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Old English Tea-Ware
( Originally Published 1913 )
Originality in collecting is not so difficult as it is desirable; I fancy I could suggest a dozen new and special "lines "; and we all of us know at least one untried kind of collection we would make, if beginning again. Old English tea-things, for example, in porcelain and earthenware; nothing could be more decorative, typical, patriotic, and comparatively inexpensive to collect.
Typical and patriotic, I say. Not vases and statuettes of china, but tea cups and saucers, tea-pots, milk-jugs, sugar and slop basins, are the characteristic pieces of old English porcelain.
Western Chinese. Thea bohea, the tea-plant, is the true family-tree of porcelain ; but for the tea-plant there would have been no call for pleasant, clean, washable vessels that could give the beverage no tang. Because of tea-infusions the Orientals drank out of china while Europeans still swigged at the leather bottel.
"I did send for a cup of tea, a Chinese drink, of which I had never drunk before," Pepys wrote, in 1660; ; the Honourable East India Company, which had brought the new drink to London, had brought Chinese tea-cups too. We soon acclimatised them; eleven years later than that, John Dwight took out a patent "for the mysterie of transparent earthenware," and made what he called "red thea-pots."
From the first, tea felt at home in England; in that we are the Western Chinese.Our coffee is well, nearly always bad or soso; but here we get the best tea-drinking in the Western world. Dresden and Sevres made tea things, I know; but what had France, or even Germany, to do with tea? Coffee is their beverage; what palate had the Gaul for tea? To this day you shall see a Frenchman who feels unwell sit down in a cafe and degust with nausea the awful brew he calls "the"; just as our great-grandams with the megrims used to drink camomile-tea, as they called it.It was over here, not there, that tea and tea-cups took out letters of naturalisation, and they are English, quite English, by now.Even in the year 1750 "You must understand that there is no good tea to be had anywhere but in England," a Frenchwoman wrote home to Rouen.
Splendid Cabinets. What better decoration for a drawing-room than a cabinet sparsely filled with old English tea-things? The Chelsea claret hue, which even Sevres was fain to copy; the Worcester lapislazuli, salmon-pink, and powder-blue; the Derby apple-green, royal blue, and yellow; the Longton Hall cobalt and madder-rose, the Coalport crimson lake and the Davenport purple. In among them, for cool contrast, a few of Leeds and Wedgwood cream-ware cups and saucers, daintily edged with woodbine pattern, or transfer printed in red.To the eye and colour sense a cabinet of these old wares gives the delight of a riot of Turneresque hues, for Time has brushed in the halftones, the chemistry of light and air has chastened the primary colours, and the play of shine and shadow on the brilliant glazes gives the rest.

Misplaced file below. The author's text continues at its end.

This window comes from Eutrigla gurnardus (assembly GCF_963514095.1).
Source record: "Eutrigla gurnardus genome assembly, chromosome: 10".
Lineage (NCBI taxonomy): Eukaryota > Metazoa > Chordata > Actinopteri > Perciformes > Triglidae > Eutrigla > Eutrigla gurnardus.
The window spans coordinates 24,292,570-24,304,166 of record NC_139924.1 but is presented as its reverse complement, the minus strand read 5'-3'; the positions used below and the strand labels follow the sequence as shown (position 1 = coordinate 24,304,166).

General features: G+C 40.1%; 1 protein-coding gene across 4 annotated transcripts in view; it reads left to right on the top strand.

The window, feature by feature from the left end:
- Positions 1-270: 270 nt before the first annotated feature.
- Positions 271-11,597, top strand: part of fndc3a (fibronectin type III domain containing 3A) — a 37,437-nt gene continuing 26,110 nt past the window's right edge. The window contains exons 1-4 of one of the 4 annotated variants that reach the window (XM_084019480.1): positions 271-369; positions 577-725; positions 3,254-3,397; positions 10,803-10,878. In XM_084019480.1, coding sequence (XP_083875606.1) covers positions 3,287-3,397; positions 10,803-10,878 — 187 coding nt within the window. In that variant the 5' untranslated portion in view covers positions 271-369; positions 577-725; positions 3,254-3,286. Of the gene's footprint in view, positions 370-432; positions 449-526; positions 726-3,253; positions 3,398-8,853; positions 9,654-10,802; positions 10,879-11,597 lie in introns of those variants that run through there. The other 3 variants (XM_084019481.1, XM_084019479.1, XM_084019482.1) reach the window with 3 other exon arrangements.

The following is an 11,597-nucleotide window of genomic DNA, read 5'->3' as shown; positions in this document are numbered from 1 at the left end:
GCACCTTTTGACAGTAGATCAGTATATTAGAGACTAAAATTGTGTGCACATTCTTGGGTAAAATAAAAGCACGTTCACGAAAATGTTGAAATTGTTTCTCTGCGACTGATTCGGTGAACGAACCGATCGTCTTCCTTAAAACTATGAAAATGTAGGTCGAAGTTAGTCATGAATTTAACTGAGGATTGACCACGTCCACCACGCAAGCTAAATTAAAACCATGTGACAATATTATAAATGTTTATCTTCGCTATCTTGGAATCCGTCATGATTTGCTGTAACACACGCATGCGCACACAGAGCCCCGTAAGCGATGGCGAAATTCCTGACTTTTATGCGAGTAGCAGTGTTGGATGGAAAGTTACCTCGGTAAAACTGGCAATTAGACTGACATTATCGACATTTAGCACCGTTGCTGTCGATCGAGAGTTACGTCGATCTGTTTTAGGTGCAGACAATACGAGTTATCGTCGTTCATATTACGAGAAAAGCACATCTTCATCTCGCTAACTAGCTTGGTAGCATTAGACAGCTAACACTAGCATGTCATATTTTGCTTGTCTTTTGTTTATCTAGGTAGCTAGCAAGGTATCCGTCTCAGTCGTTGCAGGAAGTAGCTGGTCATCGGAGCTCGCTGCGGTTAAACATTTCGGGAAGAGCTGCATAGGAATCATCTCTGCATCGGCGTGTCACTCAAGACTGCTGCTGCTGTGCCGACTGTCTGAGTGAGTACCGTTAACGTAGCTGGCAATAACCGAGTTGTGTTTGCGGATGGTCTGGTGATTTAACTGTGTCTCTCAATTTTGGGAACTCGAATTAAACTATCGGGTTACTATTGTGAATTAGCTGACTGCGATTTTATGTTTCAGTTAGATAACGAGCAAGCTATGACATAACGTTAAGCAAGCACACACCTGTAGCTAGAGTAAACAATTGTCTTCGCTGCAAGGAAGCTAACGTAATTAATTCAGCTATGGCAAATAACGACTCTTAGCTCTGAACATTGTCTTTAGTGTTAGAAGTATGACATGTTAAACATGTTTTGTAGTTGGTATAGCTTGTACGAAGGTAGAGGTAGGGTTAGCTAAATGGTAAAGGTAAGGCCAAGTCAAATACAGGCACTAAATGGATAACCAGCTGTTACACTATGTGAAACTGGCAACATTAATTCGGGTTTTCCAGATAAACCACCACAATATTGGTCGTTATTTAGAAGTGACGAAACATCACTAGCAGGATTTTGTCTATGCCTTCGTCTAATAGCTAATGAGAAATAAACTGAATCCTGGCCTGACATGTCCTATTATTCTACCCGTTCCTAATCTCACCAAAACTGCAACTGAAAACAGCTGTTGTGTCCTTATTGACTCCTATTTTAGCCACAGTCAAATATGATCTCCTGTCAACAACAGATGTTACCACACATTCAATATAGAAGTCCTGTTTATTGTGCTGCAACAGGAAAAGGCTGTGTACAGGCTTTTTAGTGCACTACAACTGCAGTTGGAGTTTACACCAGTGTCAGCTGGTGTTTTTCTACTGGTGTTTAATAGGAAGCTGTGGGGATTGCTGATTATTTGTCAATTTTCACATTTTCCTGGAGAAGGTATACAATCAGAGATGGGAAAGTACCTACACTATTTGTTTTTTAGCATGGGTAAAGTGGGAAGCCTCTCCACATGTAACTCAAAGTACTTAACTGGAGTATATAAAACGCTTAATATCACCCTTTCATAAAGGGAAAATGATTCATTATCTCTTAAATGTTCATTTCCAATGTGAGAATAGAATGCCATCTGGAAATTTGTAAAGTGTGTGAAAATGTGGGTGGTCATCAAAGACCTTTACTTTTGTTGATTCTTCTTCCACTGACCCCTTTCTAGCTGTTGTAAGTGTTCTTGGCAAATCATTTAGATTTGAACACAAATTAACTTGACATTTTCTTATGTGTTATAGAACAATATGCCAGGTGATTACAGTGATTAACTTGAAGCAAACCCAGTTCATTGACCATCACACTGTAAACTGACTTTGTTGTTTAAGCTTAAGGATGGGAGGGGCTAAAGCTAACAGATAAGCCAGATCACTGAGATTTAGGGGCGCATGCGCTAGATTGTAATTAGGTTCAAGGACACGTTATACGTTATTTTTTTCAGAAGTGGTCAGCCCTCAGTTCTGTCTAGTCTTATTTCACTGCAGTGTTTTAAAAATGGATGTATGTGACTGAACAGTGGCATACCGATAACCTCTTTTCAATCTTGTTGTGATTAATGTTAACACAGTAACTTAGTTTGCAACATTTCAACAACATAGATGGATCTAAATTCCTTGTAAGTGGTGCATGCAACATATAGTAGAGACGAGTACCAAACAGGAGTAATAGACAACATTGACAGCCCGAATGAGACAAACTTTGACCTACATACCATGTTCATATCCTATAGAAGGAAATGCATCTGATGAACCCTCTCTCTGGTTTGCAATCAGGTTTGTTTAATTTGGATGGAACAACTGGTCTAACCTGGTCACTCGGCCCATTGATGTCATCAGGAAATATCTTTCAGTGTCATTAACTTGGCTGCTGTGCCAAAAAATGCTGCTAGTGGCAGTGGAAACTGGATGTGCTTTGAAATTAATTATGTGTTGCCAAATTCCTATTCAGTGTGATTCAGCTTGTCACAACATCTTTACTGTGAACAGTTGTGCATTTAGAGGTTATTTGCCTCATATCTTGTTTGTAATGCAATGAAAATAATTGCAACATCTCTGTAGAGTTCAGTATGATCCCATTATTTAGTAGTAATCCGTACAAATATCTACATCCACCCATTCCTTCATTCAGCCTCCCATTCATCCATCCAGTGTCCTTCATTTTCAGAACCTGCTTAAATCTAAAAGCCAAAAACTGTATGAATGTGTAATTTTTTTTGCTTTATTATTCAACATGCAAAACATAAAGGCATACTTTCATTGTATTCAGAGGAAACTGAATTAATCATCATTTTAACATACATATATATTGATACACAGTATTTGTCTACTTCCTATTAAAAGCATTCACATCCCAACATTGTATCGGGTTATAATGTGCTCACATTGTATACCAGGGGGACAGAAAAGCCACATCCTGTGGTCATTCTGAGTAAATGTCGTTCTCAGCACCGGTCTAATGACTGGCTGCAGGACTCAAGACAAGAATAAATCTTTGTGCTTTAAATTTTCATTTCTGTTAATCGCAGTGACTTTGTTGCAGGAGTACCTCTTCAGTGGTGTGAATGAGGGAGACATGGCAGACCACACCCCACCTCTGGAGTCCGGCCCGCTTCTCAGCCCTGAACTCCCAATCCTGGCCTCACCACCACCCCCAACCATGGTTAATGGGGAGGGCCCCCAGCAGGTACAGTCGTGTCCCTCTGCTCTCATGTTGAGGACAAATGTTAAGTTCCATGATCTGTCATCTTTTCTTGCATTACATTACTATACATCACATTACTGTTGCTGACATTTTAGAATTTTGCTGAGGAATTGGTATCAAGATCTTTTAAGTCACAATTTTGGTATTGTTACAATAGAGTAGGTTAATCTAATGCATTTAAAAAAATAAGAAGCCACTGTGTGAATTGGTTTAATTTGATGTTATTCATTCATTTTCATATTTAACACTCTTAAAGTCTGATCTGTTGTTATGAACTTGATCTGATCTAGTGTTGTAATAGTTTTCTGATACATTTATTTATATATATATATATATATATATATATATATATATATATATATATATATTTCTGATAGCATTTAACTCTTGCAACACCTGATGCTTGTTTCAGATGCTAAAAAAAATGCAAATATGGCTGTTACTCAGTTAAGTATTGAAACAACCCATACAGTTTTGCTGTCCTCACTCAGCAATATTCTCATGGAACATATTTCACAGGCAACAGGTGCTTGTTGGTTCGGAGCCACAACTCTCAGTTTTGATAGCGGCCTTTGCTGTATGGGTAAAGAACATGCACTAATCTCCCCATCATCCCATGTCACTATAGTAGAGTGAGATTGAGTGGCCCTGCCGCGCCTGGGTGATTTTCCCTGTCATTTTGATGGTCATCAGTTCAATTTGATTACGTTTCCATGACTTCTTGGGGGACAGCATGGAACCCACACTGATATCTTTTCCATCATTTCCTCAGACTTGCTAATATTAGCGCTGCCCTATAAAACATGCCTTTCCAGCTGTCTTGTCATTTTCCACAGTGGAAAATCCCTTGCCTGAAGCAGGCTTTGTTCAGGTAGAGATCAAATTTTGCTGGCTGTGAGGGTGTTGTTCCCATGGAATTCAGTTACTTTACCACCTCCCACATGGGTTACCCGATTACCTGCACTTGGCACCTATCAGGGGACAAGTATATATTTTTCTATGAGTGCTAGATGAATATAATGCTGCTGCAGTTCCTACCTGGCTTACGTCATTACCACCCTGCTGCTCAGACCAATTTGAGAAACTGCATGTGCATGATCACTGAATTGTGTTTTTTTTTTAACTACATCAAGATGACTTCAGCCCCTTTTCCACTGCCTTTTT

You still can pick up single TEAPOY. pieces of tea-ware, to make up a "harlequin set," for prices less than once given for them when new, a hundred and twenty to a hundred and sixty years ago.
When ladies had to pay several crowns a pound for tea they were content to pay several pounds for a Crown Derby tea-set: the fine dear drink and the fine dear ware went fitly together. Dr. Johnson goes to "drink tay" with Mrs. Thrale, you remember, and over his eleventh cup he berates the foolish costliness of " chaney." He smacks the table: "Ma'am, I visited the Derby pottery, and I protest I could have vessels of silver as cheap as what are made of porcelain there!"
Delighting in her Worcester tea-set-blue, with glints of red and gold-Mrs. Thrale sits smiling at the rusty old economist; as in "The Wander Years" I have told.
The pride of those old-time hostesses over their " equipages," as they called their tea-sets! Their personal care of each cup, their washing and drying it with their own hands! Though they could not know what value the things were in the end to acquire. A Worcester tea and coffee " equipage," scale-blue with panels of exotic birds, and the square mark at the base, has sold for seven hundred guineas; a cup and saucer of the kind, sold singly, may bring twenty pounds. The rarest in this kind are decorated with figures of men and women, the next most rare with birds, the least rare with flowers, but all of them are rare.
If "Worcester" and "Chelsea" and "Bristol" teathings are out of your reach, as they well may be, and small blame to you, collect Derby, Rockingham, Coalport, Davenport, early Minton, Spode-technically the most perfect ever made-Newhall, and cream-ware tea-things. And you need not house them in cabinets; they suit the corner cupboard and the chimney-breast. There is something hearth-like and dog-like about their homely friendliness and readiness for use. They are so human and Adamic, framed of such dust as we ourselves inhabit awhile, and sharing our mortality though exceeding our span.